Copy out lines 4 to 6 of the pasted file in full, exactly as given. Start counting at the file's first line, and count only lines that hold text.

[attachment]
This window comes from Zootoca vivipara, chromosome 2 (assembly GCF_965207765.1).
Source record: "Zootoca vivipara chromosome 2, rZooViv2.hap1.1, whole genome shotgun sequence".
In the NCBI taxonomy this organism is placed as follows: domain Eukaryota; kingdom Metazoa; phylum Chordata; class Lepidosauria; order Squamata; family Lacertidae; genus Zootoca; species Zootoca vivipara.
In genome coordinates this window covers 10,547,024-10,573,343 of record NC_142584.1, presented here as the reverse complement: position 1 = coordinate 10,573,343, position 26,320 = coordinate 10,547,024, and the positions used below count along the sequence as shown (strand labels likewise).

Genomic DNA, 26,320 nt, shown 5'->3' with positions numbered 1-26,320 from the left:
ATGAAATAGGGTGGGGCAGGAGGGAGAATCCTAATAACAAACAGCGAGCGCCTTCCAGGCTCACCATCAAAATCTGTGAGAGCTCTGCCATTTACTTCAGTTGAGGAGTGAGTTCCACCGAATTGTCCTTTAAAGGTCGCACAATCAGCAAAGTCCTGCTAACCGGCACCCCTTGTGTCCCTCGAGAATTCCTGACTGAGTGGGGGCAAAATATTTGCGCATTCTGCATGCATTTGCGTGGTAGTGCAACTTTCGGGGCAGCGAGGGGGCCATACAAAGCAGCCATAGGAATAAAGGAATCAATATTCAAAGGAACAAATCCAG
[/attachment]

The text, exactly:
In genome coordinates this window covers 10,547,024-10,573,343 of record NC_142584.1, presented here as the reverse complement: position 1 = coordinate 10,573,343, position 26,320 = coordinate 10,547,024, and the positions used below count along the sequence as shown (strand labels likewise).

Genomic DNA, 26,320 nt, shown 5'->3' with positions numbered 1-26,320 from the left:
ATGAAATAGGGTGGGGCAGGAGGGAGAATCCTAATAACAAACAGCGAGCGCCTTCCAGGCTCACCATCAAAATCTGTGAGAGCTCTGCCATTTACTTCAGTTGAGGAGTGAGTTCCACCGAATTGTCCTTTAAAGGTCGCACAATCAGCAAAGTCCTGCTAACCGGCACCCCTTGTGTCCCTCGAGAATTCCTGACTGAGTGGGGGCAAAATATTTGCGCATTCTGCATGCATTTGCGTGGTAGTGCAACTTTCGGGGCAGCGAGGGGGCCATACAAAGCAGCCATAGGAATAAAGGAATCAATATTCAAAGGAACAAATCCAG